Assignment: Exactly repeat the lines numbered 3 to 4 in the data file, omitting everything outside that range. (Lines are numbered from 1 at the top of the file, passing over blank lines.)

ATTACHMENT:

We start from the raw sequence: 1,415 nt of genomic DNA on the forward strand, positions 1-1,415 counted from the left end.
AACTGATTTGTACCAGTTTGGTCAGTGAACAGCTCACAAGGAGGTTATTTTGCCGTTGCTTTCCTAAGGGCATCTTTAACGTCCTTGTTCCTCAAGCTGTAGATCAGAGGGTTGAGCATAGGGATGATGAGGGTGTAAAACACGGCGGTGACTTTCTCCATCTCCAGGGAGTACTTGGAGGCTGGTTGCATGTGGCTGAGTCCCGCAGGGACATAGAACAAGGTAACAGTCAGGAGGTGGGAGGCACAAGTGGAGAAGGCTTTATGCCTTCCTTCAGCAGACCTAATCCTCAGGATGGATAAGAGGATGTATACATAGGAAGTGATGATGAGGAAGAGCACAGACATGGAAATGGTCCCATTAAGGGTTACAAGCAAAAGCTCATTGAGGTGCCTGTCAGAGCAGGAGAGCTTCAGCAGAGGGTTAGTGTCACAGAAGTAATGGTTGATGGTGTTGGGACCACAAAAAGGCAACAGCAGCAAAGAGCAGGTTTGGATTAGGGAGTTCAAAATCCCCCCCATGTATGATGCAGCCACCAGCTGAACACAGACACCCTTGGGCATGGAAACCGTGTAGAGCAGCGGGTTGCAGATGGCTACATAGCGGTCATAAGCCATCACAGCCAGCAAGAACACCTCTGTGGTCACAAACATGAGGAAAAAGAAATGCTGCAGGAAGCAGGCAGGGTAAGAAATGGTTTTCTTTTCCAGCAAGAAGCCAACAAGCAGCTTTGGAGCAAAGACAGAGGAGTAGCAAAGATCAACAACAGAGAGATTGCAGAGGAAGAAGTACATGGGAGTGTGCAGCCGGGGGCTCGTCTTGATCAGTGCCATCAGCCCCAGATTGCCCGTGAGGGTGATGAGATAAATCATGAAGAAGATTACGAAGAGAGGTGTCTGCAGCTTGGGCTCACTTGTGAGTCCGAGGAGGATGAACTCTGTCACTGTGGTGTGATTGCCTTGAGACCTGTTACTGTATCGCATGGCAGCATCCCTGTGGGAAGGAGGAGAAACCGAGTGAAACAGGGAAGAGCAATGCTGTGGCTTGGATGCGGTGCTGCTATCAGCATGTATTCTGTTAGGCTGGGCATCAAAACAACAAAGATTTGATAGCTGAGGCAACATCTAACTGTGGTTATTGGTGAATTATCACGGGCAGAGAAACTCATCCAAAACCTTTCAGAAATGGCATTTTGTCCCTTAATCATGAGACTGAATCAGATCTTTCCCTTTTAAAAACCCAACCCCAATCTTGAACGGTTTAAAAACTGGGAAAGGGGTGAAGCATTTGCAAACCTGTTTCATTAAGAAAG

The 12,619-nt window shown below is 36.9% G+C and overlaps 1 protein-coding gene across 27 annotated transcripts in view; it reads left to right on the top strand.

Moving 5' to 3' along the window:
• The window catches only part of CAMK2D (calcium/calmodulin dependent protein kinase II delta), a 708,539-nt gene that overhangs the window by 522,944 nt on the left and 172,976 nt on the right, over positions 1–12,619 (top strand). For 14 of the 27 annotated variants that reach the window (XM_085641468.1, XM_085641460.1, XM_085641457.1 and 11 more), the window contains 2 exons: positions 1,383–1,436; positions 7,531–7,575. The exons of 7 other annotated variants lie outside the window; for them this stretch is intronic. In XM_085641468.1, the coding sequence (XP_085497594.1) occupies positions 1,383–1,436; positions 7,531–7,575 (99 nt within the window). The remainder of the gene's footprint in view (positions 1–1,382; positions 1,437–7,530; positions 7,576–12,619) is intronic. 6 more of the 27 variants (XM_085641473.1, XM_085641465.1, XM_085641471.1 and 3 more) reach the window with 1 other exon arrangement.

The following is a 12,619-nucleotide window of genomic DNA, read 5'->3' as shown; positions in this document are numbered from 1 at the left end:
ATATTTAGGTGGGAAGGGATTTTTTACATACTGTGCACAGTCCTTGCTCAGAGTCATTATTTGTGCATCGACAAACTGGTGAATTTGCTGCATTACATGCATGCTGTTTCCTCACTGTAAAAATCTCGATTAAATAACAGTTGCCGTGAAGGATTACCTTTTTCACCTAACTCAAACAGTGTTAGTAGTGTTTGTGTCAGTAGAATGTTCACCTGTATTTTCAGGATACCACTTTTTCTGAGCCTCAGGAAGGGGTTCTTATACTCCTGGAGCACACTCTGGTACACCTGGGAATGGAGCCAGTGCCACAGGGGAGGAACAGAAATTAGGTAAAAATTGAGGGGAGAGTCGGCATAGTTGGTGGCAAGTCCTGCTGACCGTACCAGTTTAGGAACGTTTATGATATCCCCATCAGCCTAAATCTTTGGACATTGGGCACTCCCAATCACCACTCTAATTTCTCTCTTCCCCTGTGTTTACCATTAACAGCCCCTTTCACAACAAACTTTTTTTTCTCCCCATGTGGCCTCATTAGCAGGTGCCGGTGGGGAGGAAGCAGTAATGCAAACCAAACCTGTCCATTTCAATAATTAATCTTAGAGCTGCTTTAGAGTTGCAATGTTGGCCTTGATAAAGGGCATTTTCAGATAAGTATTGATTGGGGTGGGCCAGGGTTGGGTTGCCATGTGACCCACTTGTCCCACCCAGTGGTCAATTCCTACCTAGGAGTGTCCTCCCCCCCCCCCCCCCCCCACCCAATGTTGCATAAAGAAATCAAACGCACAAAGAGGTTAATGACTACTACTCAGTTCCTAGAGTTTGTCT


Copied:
The 12,619-nt window shown below is 36.9% G+C and overlaps 1 protein-coding gene across 27 annotated transcripts in view; it reads left to right on the top strand.

Moving 5' to 3' along the window: